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Meta (the company formerly known as Facebook) is giving brands more control over where their ads appear in NewsFeed environments.

On Thursday, the company revealed a brand suitability verification tool for advertisers in the NewsFeed and expanded its topic inclusion controls for brands that advertise in English.

The controls, found in the “Ads Preferences” settings tab, will allow advertisers to prevent Facebook from running their ads against three topic categories — news and politics, debated social issues and crime and tragedy — in the NewsFeed.

In early testing, Meta found that advertisers that excluded the news and politics category were able to avoid adjacencies 94% of the time. Similar results were found for the tragedy and conflict categories (99%) and debated social issues category (95%).

Meta expects the new controls to be available in 2022 and will continuously update them throughout Q1.

NewsFeed adjacencies have been a particularly hair brand safety challenge for advertisers, as each feed is customized to a particular user’s interests, making it difficult for brands to know what content their ads are running next to for any given individual.

“From our conversations with the industry, we know that this solution may not solve the needs of every advertiser and that some advertisers are looking for content-level granularity,” the blog post says. “We see this product as a bridge between what we can offer today and where we hope to go — content-based controls.”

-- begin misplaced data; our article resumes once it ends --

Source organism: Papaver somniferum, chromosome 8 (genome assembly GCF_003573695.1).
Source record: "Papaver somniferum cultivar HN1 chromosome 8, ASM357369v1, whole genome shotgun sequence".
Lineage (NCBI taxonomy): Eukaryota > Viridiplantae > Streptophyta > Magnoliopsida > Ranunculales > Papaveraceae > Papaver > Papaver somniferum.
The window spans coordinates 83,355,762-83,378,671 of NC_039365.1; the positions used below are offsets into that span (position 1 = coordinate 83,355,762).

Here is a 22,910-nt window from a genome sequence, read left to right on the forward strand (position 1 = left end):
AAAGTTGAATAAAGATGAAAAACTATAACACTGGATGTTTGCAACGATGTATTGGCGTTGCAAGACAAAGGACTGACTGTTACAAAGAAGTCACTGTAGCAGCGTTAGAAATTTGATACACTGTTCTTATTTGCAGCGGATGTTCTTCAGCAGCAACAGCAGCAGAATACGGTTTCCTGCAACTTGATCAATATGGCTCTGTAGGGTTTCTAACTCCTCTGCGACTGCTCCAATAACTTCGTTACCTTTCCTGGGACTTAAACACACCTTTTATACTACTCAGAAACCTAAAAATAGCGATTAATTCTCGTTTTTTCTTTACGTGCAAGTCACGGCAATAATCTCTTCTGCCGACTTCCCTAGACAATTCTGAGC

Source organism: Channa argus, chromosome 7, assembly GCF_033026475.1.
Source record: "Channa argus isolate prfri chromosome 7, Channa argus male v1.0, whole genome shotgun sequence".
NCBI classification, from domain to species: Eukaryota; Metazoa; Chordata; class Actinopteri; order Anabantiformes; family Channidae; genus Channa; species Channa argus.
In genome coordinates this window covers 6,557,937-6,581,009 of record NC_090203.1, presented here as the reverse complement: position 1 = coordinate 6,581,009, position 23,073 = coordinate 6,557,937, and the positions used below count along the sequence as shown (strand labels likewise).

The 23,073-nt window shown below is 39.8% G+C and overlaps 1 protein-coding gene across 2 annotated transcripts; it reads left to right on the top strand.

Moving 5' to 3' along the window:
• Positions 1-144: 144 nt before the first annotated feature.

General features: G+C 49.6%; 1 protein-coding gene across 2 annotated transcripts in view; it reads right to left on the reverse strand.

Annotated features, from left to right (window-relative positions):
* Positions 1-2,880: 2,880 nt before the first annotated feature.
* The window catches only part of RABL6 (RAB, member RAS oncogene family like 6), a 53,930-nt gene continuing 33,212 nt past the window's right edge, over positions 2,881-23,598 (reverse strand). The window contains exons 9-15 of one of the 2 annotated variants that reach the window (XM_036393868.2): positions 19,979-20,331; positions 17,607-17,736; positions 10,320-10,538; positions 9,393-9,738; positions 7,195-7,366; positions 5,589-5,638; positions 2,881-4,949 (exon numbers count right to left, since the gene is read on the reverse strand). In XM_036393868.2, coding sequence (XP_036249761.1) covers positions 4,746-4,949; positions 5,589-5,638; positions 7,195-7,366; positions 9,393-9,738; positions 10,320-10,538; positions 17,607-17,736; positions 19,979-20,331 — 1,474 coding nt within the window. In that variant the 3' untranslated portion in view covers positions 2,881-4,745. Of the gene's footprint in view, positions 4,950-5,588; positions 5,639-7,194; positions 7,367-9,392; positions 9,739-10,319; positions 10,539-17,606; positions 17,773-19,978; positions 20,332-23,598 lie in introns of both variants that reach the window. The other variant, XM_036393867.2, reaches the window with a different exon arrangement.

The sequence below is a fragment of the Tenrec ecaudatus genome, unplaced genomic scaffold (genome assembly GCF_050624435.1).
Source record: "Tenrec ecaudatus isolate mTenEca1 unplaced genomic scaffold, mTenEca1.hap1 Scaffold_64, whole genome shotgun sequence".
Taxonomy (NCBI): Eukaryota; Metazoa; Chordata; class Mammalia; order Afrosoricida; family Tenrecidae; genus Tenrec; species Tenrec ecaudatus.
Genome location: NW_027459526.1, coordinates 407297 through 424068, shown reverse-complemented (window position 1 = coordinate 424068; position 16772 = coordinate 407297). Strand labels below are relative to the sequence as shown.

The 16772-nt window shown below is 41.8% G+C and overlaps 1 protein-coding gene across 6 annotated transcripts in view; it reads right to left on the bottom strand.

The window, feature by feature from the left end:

Meta will begin testing a content suitability control that will be designed “in line with the Global Alliance for Responsible Media (GARM) Suitability Framework,” according to the blog post.

The expanded controls are a “step in the right direction” towards solving the issues faced by advertisers in the NewsFeed, said Robert Pearsall, managing director of social activation at Omnicom Media Group, in an email.

“We’re looking forward to seeing the continued evolution towards content-level controls and third-party validation, which we’ve lobbied for with our clients via our Council for Accountable Social Advertising (CASA) initiative,” he said.

CASA, a lobbying group formed by OMG in response to the Facebook ad boycott of 2020, has fought for more control over ad placements and independent measurement of ad performance in the NewsFeed as a way to combat brand safety and misinformation issues.

CASA adopts the philosophy that issues central to the boycott are not exclusive to Facebook. OMG has followed up with Meta, Twitter, Snapchat and other platforms to establish agreements for media accountability.

Facebook started testing topic exclusion controls back in January partly as a result of OMG’s lobbying efforts, in addition to its work with the Global Alliance for Responsible Media (GARM).

Before the end of the year, Facebook plans to collaborate with third-party brand safety partners to “develop a solution to verify whether content adjacent to an ad in News Feed aligns with a brand’s suitability preferences.” It expects to launch an RFP in the coming weeks.

Meta will also allow users to control how content shows up in their NewsFeeds, allowing them to reduce the amount of content they see from friends, family and groups and pages, and making it easier to use unfollow, snooze, reconnect and disconnect buttons. Meta will begin testing the features globally in the coming weeks to a “small percentage of people.”

The changes come following whistleblower Frances Haugen’s reports to the Wall Street Journal, in which leaked internal documents show the company has been aware that its algorithm promotes harmful and divisive content.

Meta did not respond to requests for additional comment.